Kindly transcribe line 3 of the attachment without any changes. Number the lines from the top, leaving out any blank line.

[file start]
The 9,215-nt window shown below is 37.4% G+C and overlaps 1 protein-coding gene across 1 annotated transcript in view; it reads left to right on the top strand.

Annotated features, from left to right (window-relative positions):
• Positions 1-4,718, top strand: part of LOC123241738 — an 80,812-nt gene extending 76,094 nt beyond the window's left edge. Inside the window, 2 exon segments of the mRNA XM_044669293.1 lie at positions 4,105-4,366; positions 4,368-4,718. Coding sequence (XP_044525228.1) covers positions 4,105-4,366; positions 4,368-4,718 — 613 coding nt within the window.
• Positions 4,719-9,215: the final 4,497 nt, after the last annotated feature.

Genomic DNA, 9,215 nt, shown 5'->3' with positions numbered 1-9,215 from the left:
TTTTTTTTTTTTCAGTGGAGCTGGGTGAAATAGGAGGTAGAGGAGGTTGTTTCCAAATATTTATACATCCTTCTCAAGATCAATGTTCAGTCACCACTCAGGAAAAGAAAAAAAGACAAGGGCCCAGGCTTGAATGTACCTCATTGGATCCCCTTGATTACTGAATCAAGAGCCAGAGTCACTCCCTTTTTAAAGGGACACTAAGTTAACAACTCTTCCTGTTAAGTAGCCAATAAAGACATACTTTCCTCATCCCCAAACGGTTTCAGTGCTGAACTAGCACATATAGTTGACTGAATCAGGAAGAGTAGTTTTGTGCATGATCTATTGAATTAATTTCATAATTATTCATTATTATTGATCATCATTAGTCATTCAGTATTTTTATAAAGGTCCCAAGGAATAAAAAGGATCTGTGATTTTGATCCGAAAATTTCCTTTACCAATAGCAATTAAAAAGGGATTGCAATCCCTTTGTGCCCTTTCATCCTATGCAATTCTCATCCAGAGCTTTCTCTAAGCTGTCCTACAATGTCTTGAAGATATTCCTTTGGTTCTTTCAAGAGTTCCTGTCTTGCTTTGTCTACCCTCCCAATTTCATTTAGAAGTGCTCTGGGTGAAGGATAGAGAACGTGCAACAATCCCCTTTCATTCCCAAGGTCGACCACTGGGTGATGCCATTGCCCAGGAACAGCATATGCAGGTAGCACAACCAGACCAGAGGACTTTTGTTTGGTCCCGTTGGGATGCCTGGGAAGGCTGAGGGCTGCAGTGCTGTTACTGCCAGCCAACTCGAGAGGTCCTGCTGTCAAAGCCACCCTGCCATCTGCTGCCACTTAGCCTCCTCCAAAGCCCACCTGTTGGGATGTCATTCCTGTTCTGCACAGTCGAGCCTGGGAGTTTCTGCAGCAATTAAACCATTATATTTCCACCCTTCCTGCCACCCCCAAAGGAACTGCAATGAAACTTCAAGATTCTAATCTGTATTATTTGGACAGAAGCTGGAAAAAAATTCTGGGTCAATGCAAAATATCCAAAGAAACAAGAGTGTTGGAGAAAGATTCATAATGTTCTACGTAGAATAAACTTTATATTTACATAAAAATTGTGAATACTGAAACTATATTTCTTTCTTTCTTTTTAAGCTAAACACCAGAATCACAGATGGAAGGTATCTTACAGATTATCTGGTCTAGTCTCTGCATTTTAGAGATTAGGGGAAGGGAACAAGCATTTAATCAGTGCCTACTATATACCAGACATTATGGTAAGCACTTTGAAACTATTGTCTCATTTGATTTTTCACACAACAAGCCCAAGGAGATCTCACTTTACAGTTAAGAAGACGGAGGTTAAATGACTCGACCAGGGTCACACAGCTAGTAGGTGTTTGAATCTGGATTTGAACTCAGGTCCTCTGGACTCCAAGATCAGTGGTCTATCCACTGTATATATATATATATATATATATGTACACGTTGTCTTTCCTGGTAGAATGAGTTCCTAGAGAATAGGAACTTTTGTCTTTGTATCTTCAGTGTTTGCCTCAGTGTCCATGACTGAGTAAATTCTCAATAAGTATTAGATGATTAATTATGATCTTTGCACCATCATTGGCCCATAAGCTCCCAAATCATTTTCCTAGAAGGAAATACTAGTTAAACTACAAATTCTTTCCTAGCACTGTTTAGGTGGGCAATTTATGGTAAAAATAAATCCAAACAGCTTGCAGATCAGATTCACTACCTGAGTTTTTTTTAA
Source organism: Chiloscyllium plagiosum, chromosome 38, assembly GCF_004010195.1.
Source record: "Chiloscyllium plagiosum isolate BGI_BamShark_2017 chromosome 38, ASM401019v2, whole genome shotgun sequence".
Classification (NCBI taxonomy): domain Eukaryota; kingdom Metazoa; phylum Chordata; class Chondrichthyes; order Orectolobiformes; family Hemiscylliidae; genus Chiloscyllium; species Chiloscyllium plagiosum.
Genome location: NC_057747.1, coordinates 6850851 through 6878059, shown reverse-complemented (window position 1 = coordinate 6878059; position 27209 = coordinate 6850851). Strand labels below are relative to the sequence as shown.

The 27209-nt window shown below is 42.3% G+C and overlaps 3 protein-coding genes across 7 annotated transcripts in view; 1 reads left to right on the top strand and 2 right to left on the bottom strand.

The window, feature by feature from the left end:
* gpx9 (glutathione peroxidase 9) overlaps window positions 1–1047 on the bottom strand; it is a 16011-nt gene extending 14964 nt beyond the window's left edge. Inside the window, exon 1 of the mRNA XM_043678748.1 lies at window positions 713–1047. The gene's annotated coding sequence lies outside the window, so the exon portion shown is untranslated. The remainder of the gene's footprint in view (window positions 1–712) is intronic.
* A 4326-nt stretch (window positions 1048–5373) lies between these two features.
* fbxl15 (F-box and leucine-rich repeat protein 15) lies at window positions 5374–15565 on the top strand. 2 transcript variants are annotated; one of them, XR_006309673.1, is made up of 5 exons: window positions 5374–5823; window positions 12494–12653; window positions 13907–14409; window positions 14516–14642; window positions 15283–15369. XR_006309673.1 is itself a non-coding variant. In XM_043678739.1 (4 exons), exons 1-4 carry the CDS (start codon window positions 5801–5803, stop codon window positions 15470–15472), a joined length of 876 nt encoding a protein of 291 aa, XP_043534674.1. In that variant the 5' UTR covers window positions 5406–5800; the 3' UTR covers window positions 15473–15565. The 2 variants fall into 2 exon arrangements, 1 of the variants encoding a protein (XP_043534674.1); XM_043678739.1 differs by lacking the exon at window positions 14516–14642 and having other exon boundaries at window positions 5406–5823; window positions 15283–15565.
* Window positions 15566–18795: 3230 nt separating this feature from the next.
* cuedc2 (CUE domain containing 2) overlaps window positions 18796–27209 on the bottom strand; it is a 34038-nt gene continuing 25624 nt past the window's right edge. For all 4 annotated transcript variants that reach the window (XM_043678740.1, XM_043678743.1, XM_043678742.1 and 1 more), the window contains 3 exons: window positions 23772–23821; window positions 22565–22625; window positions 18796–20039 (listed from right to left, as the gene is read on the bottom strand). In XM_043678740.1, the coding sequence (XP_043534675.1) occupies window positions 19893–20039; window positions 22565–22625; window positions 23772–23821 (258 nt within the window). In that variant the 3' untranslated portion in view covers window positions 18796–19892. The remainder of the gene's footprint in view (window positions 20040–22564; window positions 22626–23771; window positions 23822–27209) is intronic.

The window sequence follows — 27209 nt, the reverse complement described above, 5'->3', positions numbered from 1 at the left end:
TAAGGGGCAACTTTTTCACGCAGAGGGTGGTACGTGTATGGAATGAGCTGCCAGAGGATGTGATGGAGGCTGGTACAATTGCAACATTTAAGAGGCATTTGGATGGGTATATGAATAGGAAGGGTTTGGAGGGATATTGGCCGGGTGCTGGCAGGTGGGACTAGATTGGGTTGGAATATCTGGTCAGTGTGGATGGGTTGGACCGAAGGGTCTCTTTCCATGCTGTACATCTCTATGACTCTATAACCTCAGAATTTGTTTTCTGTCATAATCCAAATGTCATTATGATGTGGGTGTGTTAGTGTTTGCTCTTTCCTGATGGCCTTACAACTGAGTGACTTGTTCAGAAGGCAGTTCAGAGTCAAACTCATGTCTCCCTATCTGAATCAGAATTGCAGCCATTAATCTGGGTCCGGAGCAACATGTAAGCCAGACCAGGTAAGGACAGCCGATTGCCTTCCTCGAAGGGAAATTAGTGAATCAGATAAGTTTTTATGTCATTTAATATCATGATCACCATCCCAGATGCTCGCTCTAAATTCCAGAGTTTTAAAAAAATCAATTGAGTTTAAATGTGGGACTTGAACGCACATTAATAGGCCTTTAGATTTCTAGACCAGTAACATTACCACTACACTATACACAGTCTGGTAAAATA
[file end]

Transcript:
• Positions 1-4,718, top strand: part of LOC123241738 — an 80,812-nt gene extending 76,094 nt beyond the window's left edge. Inside the window, 2 exon segments of the mRNA XM_044669293.1 lie at positions 4,105-4,366; positions 4,368-4,718. Coding sequence (XP_044525228.1) covers positions 4,105-4,366; positions 4,368-4,718 — 613 coding nt within the window.